The lake can be found at the headwaters of Indian Creek near Murdale Lake and Whispering Pine Lake, and is being named Little-Levin Lake, to recognize the hard work of Jim’s parents and grandparents in developing their land. The Littles purchased the property almost 15 years ago, and Jim says their intention was always to keep it “as is” for future generations.
“We bought it in 1999, and we bought it to protect it,” he explains. “The reason we gave it to the Trust is they made a commitment that they’ll look after it for basically forever. The agreement we have with them, it means that if for some reason they can’t keep the conservation they have to turn it over to somebody who can.”
The Nature Trust of British Columbia is a non-profit conservation organization that maintains tens of thousands of acres across the country. Dr. Jasper Lament, CEO of The Nature Trust, says Little-Levin Lake has been added to almost 5,000 acres of protected land in the Peace Region.
“This is an important addition to our conservation lands, and we’ll manage it for the fish and wildlife and plants forever,” he promises. “Fortunately this particular property is in really good condition.”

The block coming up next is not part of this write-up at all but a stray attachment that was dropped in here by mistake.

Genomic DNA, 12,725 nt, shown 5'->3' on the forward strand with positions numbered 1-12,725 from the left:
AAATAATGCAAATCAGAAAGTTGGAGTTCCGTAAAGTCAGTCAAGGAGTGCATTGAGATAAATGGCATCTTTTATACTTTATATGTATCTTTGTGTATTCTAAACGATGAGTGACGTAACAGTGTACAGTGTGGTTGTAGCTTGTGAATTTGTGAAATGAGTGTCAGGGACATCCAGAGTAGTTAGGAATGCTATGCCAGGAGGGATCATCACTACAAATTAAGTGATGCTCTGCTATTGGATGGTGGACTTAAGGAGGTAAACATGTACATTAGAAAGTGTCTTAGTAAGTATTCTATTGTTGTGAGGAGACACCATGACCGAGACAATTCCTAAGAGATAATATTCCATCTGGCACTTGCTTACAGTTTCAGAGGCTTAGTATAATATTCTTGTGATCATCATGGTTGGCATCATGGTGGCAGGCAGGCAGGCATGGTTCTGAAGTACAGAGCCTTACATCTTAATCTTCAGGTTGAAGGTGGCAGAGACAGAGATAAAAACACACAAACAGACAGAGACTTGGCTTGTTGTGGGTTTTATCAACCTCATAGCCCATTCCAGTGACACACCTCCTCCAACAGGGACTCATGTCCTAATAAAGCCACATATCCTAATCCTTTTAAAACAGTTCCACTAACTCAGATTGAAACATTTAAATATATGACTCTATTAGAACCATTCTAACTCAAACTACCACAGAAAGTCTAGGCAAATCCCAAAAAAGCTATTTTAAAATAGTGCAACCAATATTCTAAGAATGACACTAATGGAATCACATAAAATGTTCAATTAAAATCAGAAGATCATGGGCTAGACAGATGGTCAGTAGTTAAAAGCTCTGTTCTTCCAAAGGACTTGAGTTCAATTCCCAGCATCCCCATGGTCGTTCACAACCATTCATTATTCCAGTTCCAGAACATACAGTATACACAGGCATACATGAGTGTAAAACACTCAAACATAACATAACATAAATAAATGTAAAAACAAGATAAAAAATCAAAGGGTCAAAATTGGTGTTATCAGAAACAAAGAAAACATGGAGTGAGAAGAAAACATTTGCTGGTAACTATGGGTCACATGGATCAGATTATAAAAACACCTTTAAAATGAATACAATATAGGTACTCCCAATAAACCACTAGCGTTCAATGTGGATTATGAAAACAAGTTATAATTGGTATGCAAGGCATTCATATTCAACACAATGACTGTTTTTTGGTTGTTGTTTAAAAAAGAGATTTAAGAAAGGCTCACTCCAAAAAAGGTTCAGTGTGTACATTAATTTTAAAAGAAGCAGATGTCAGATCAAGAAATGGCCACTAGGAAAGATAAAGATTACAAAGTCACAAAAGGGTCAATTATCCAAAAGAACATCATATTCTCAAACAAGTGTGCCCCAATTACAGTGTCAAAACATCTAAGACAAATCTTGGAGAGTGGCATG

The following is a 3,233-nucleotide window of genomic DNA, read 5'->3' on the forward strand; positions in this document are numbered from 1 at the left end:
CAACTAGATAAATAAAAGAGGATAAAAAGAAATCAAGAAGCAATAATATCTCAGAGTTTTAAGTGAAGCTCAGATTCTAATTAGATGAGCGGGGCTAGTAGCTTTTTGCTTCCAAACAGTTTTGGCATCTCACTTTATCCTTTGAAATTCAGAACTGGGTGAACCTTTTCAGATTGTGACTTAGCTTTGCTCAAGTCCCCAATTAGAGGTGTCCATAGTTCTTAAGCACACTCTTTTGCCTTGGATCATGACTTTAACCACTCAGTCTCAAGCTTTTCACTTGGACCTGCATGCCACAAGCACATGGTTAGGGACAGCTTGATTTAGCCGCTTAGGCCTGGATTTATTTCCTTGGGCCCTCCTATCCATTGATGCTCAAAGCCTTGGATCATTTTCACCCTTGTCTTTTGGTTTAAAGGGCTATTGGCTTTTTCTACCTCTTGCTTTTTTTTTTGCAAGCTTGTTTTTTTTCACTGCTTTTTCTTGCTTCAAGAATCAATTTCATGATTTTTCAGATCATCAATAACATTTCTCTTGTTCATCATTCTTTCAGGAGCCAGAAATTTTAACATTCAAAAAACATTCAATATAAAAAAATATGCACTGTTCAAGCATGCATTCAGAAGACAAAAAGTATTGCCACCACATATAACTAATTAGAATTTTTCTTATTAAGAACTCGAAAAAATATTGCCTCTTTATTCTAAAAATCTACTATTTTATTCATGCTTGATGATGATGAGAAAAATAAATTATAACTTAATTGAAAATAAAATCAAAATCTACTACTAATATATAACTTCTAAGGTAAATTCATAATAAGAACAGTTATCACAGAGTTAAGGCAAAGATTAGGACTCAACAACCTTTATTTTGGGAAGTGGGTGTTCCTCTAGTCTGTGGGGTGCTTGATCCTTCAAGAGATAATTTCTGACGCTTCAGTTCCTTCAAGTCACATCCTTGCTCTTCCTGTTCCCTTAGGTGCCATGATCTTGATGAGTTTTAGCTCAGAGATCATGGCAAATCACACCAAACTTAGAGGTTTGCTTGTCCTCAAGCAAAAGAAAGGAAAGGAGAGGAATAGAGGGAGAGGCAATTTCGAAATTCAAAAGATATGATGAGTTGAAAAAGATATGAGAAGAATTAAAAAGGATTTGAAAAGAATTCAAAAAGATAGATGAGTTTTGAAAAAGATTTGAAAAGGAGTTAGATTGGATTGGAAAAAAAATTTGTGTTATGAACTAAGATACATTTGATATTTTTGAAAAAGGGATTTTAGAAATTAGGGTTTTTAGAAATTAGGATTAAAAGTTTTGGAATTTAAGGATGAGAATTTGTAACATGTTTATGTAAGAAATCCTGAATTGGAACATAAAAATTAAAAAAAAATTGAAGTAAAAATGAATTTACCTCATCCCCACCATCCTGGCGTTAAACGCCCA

Lament explains managing the land can mean everything from taking care of invasive weeds and managing access of livestock, to habitat restoration. In this region, that’s the responsibility of Conservation Land Manager Carl MacNaughton, who is in the area this week checking on properties. He took a helicopter tour of the lake today, and says it’s home to many important wildlife.
“It’s a host for a number of rare and endangered species, and then a lot of common ones as well,” he explains. “A lot of mammals, a lot of water fowl use the property, and it’s a very clear, clean lake.”
The funding for that protection mainly comes from donors, and the Nature Trust and Littles are hoping the community will band together and help.
“Hopefully they’ll support this,” says Jim. “We’ll still support it ourselves, but there’s a maintenance fee and costs of everything over time and it takes money to look after it. We provide the land and hopefully other people will help us to keep it.”
“We are accepting donations to the land management endowment for this property, and that will help to ensure that we have the resources to take care of this property,” adds Lament.
Donations can be made by calling 1-866-288-7878 or online at www.naturetrust.bc.ca.